Re. 1. There are a lot of simple reasons for why gay marriage is a bad thing. There are even more arguments as to why the way most Gays want gay marriage enacted (IE ramming it down people's throats) are also bad things. The people who feel that way do so because of a mix of religious beliefs (on the 'is gay marriage a morally correct?' front) and political leanings (on the 'is the way to get rights by enforcing it through the courts/legislature/executives?' front). I do not agree with either camp, but I don't feel the appropriate response is to just flat out dismiss such notions as 'bigotry' amongst other pejoratives. Furthermore, doing so, I feel, will do little to convince people on the fence about the topic to side with us, because people don't like siding with jerks, and going "oh he's just a bigot" out of anger and spite is a jerky thing to do.

Re. 2. Slavery was a bad topic to pick nonetheless. It's sets up an equivocation fallacy because it's comparing a previous moral wrong (enslavement) with a current moral wrong (denial of institutional non-traditional love-bonds) which really don't have that much to do with each other (gays, as a group, were never sold around and considered chattel). The better example would be institutionalization of the interracial marriage taboo, which was held up for just as long, and struck down in much the same way.

re 3. Gays are throwing tantrums. Plain and simple. They see something they don't like and are proceeding to cry bloody murder. But it's not like before when gays were throwing tantrums about AIDS because people were dying and people were ignoring us... now people pay attention to us and give gays opportunities to communicate our views and needs and display our contributions to society... and we're throwing tantrums because some guy who said some mean things about gay people might be standing next to the president in a few weeks.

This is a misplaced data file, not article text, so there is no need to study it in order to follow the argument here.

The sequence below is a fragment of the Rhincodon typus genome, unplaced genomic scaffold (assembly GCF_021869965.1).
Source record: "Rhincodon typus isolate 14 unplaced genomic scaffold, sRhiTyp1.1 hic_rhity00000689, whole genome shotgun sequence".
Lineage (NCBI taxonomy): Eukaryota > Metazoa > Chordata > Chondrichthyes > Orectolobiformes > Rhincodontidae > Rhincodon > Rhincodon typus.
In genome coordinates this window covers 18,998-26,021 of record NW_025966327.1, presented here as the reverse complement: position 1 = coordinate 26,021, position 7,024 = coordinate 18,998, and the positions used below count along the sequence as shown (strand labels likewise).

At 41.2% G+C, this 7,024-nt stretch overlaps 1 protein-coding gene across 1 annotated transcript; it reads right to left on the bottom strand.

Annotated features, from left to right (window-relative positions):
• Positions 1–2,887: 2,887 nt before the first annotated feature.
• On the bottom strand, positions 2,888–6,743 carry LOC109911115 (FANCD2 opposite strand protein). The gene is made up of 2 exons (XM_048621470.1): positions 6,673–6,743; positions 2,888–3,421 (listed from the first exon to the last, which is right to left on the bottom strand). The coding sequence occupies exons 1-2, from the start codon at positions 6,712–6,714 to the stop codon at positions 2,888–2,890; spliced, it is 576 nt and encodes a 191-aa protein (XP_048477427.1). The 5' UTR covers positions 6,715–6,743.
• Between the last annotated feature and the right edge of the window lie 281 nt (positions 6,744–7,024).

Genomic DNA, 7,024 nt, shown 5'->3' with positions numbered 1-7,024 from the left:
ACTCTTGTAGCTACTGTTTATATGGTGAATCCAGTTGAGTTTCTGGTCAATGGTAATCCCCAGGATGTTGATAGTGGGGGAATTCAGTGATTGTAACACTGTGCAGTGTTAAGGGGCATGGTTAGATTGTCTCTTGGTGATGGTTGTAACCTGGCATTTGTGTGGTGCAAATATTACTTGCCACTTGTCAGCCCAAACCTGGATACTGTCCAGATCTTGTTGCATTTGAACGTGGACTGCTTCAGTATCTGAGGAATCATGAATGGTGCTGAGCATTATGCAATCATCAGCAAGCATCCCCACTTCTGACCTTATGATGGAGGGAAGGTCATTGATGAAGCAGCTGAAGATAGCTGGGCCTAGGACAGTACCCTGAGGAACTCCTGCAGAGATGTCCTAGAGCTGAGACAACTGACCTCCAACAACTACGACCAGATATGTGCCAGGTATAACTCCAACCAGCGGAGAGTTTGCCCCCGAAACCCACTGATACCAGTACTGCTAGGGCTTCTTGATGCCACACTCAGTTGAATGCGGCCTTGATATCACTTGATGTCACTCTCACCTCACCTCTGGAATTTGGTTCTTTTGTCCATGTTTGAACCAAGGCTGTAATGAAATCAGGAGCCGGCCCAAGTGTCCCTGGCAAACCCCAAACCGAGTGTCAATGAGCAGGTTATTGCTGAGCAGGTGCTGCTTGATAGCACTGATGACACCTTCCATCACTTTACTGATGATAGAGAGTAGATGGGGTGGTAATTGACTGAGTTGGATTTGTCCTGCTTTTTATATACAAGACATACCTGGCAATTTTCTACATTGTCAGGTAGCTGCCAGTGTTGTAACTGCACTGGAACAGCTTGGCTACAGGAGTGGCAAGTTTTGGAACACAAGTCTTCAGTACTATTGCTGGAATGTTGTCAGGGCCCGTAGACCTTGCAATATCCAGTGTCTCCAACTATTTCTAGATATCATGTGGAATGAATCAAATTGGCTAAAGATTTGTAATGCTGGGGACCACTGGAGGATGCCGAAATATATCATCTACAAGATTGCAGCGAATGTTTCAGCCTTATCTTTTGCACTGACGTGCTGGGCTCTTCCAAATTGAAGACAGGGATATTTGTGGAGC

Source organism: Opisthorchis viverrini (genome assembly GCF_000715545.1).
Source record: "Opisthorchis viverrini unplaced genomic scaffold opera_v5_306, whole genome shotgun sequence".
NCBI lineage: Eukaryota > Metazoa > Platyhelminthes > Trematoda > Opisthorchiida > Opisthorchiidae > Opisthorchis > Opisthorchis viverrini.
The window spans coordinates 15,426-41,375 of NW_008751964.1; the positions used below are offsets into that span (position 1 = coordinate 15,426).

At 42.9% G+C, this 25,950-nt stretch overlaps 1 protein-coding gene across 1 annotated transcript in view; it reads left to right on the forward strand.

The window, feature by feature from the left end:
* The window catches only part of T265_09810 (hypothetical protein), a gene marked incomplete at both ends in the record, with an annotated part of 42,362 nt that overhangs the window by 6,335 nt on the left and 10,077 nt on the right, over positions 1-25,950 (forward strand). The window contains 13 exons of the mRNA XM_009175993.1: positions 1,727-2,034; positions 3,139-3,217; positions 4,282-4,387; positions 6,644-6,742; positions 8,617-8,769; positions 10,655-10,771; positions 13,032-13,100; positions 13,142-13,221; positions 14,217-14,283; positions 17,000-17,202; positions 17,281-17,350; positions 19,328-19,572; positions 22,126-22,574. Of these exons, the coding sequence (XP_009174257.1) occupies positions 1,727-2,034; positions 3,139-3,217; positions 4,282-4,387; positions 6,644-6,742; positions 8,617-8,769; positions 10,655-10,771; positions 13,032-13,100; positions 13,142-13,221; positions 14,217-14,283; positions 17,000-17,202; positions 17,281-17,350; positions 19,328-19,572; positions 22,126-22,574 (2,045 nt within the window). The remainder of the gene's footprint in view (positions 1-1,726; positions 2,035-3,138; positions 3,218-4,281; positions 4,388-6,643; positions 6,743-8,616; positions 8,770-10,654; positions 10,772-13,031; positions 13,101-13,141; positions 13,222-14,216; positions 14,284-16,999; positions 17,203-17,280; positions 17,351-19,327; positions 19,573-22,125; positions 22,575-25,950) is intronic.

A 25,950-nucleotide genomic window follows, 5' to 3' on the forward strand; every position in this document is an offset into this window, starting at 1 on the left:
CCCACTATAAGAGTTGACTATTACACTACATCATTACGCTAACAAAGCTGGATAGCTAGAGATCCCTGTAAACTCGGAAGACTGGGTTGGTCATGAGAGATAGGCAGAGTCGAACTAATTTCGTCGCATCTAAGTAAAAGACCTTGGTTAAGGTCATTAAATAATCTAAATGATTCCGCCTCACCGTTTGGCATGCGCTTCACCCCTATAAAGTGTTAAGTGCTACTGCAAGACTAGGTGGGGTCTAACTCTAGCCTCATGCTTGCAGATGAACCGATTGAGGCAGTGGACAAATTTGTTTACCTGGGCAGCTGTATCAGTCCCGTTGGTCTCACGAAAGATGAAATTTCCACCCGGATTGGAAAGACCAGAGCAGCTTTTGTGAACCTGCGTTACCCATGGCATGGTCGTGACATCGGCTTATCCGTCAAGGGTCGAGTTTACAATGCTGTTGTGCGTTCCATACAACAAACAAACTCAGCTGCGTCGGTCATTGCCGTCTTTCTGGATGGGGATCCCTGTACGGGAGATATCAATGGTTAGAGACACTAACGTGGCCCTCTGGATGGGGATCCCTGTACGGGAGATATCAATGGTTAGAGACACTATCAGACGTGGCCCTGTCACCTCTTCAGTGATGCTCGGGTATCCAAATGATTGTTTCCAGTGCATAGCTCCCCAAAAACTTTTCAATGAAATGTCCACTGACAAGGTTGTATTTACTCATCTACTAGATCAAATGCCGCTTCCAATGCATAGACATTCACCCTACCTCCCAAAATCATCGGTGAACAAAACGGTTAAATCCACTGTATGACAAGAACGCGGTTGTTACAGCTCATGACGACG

It's not at all difficult to see why having someone who's said anti-gay things up next to Obama would upset gay people, but I am not seeing any proof here as to why The Rest Of The World should give a shit.

Nor will I see it when and if we protest Obama meeting with leaders of certain Muslim nations that actually kill people for being gay sometimes, or other religious leaders... namely because the importance of maintaining a good relationship with people that can enact needed change, even if you don't agree with them, even if they've done some icky things in their life, will ultimately end up being more important.

But that is the really big issue here. It's not all about me and my gayness. It's not the biggest thing in the world to me whether I can or can not gay marriage. Living in the suburbs of Georgia I understand it will probably get to me last, and somehow my life is going on. I cope. Lots of people cope with lots of different injustices in the world, and a lot of them are much bigger than whether two lesbians can tie the knot. Things like Poverty, and AIDS, and Cancer...